It started several years ago.
After snowstorms, the plow would pile up giant mounds of snow on the driveway of the Stejskal house. Kyle Stejskal, now 17 and a senior at Bethel High School, had an itch to create something out of those mounds.
The son of an architect and an aspiring architect himself, Kyle likes to create things, to shape raw materials with his hands. He enjoys drawing, painting, building things and overcoming design challenges. In warmer months, when Kyle is working as a lifeguard at the Limekiln Swimming Association (better known as “the Quarry”), he spends his free time making sculptures in the sand.
“This summer I built the Eiffel Tower, Mount Rushmore, and the Titanic,” he says. “It's sort of like working with clay. Most of the time you can't build like that with sand but because it's quarry sand it's sort of like cement because it's got limestone in it. So it holds up better than just normal beach sand.”
He adds, “I love working with sand. I actually want to bring some of it home and work in the basement so I can do it all year round.”
But he wasn’t able to do that — we suspect his parents wouldn’t be pleased — and so in the winter his medium became snow. As a young kid, he’d hollow out and sculpt the plow-created snow mound on his driveway creating an igloo-type structure for himself.
As he grew so did his ambition; he wanted to create an igloo so big that you could walk, sit, hang out, and even, if necessary, live in it.
“For the past few years I’ve been trying to build a huge igloo but there hasn't been much snow,” he says.
That changed early this February when the Gods of winter began catching up on lost time by launching the first of many snowstorms.
After that early storm, Kyle went to work. Off from school, he dug for about six hours, digging out several sections inside and sculpting the exterior into shape. Then he began working on the igloo’s amenities.
The result, ultimately, is a stunning Instagram-worthy igloo replete with multiple areas, a couch, WiFi access, electricity, lighting and a fire. Part hobbit house made of snow and part hygge perfection, “the igloo” as Kyle calls it has become his clubhouse. He hangs out in it after school and select friends have been over to see it.
The igloo has also captured the attention of his town and brought a smile to many faces during this long and too-often sad Covid winter. Photos of the structure posted to Bethel Grapevine’s Facebook and Instagram accounts have received hundreds of likes and comments.
“I’m just really surprised that everyone in the town was intrigued by it. It's just something I did in my front yard, but it's really cool that everyone really likes it,” Kyle says of the attention it received.
The hardest part to get right was the fire. For his past igloo creations, Kyle has put orange Christmas lights inside, so outside the igloo would have a warm fire-like glow, but this time Kyle wanted a real fire. However, creating smoke in an enclosed space, poised an engineering challenge. Though he dug out ventilation for the smoke and placed piping leading from the fire to the vent, getting the smoke to travel to that pipe required some doing. “The first three times that I tried it I ended up just filling the whole thing with smoke and having to wait it out until it dissipated to restart it,” he says. He ended up lining rocks above the fire with tin-foil. “So that acted as like a funnel to the pipe,” he says.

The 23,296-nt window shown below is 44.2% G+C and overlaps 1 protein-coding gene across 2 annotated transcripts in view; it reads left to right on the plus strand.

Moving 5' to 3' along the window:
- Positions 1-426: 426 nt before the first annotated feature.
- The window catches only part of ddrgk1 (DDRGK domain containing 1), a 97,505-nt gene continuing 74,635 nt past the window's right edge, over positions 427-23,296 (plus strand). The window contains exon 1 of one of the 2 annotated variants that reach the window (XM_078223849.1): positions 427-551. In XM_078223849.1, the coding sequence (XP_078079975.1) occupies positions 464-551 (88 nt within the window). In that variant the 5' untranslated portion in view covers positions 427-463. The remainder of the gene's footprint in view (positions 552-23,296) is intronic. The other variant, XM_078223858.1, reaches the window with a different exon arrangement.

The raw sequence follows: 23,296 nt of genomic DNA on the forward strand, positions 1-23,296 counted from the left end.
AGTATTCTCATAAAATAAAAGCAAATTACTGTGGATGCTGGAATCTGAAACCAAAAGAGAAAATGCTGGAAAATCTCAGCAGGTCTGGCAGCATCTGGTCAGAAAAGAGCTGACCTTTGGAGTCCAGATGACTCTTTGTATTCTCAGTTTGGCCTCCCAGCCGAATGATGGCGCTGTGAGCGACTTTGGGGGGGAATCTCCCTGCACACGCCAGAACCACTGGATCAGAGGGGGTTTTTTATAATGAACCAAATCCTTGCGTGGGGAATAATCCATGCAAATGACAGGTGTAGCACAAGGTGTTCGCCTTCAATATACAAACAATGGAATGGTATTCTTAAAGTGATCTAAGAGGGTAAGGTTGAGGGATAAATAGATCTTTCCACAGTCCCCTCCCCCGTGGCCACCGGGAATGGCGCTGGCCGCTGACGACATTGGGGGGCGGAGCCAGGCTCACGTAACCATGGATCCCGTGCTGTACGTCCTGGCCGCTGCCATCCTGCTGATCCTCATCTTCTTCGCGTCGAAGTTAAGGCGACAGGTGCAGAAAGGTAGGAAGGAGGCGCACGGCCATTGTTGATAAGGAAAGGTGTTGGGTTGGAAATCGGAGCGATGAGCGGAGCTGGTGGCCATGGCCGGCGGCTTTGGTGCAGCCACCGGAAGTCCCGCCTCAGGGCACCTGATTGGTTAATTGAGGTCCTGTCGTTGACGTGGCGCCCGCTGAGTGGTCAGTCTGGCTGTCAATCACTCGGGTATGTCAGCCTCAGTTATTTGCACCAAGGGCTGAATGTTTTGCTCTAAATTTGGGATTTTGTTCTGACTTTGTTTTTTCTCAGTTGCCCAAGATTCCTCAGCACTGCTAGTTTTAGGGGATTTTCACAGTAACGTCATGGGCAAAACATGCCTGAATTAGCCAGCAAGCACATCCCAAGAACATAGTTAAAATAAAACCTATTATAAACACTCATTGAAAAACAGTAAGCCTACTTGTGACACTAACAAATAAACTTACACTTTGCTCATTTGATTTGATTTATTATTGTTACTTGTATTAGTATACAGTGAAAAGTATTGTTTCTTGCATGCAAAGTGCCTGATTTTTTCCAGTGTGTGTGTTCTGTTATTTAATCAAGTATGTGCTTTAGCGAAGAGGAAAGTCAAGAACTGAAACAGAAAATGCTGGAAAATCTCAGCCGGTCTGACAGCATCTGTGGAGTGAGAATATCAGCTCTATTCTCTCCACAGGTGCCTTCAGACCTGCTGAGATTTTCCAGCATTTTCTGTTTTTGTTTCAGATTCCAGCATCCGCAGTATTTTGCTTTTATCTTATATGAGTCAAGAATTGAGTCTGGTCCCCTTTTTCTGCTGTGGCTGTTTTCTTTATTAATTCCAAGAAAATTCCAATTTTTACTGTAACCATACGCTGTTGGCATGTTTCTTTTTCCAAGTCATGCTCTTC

When he’s not turning heads with his snow or sand sculptures, Kyle is on the swim team at Bethel High School and is working on becoming an Eagle Scout. His service project will be building display cases for the Bethel Historical Society. He plans on beginning to study architecture in college next year. Schools he is considering include Norwich University, Rhode Island School of Design and New York Institute of Technology
In the meantime, most days after school gets out, Kyle can be found for a few hours sitting in his igloo next to the fire doing his homework. It’s warm with the fire going and Kyle insists you could sleep in it.
“When the fire's lit it traps in most of the heat. The snow acts sort of like a reflective material and reflects the heat back at you. And then there's also like a stone wall there because I built it into a garden pit, so the back of it is stone. So that heats up too,” he says. “I would like to sleep in it overnight.” He adds, with just a hint of regret, that so far at least, “My parents don't really want me to.”
Erik Ofgang is the co-author of Penguin Random House’s “The Good Vices” and author of “Buzzed” and “Gillette Castle.” He is an adjunct professor at WCSU’s MFA Program and senior writer for Tech & Learning Magazine. He is the former senior writer at Connecticut Magazine and has written for The Atlantic, The Associated Press, Elemental, Yankee Magazine and many other publications. He lives in Bethel with his wife.